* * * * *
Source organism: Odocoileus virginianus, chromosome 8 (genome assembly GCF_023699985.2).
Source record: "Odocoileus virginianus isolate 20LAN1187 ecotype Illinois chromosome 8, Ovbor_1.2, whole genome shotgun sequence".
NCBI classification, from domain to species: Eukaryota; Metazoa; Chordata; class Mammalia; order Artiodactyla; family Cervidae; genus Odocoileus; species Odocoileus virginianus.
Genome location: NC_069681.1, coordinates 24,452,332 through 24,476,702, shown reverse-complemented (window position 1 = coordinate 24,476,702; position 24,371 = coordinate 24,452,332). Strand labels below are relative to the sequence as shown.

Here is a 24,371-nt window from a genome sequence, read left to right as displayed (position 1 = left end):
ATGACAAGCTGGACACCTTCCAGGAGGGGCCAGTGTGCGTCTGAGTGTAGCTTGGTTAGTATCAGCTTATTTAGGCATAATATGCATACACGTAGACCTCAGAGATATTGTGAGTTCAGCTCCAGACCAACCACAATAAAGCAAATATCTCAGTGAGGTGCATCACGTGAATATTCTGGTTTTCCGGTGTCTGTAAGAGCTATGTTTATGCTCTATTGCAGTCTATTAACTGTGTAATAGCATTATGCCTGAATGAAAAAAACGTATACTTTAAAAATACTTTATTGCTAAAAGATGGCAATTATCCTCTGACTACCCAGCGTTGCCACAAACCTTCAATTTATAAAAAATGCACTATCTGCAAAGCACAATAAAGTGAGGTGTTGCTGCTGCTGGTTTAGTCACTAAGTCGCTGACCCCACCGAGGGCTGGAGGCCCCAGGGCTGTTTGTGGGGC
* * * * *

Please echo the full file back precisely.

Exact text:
Source organism: Odocoileus virginianus, chromosome 8 (genome assembly GCF_023699985.2).
Source record: "Odocoileus virginianus isolate 20LAN1187 ecotype Illinois chromosome 8, Ovbor_1.2, whole genome shotgun sequence".
NCBI classification, from domain to species: Eukaryota; Metazoa; Chordata; class Mammalia; order Artiodactyla; family Cervidae; genus Odocoileus; species Odocoileus virginianus.
Genome location: NC_069681.1, coordinates 24,452,332 through 24,476,702, shown reverse-complemented (window position 1 = coordinate 24,476,702; position 24,371 = coordinate 24,452,332). Strand labels below are relative to the sequence as shown.

Here is a 24,371-nt window from a genome sequence, read left to right as displayed (position 1 = left end):
ATGACAAGCTGGACACCTTCCAGGAGGGGCCAGTGTGCGTCTGAGTGTAGCTTGGTTAGTATCAGCTTATTTAGGCATAATATGCATACACGTAGACCTCAGAGATATTGTGAGTTCAGCTCCAGACCAACCACAATAAAGCAAATATCTCAGTGAGGTGCATCACGTGAATATTCTGGTTTTCCGGTGTCTGTAAGAGCTATGTTTATGCTCTATTGCAGTCTATTAACTGTGTAATAGCATTATGCCTGAATGAAAAAAACGTATACTTTAAAAATACTTTATTGCTAAAAGATGGCAATTATCCTCTGACTACCCAGCGTTGCCACAAACCTTCAATTTATAAAAAATGCACTATCTGCAAAGCACAATAAAGTGAGGTGTTGCTGCTGCTGGTTTAGTCACTAAGTCGCTGACCCCACCGAGGGCTGGAGGCCCCAGGGCTGTTTGTGGGGC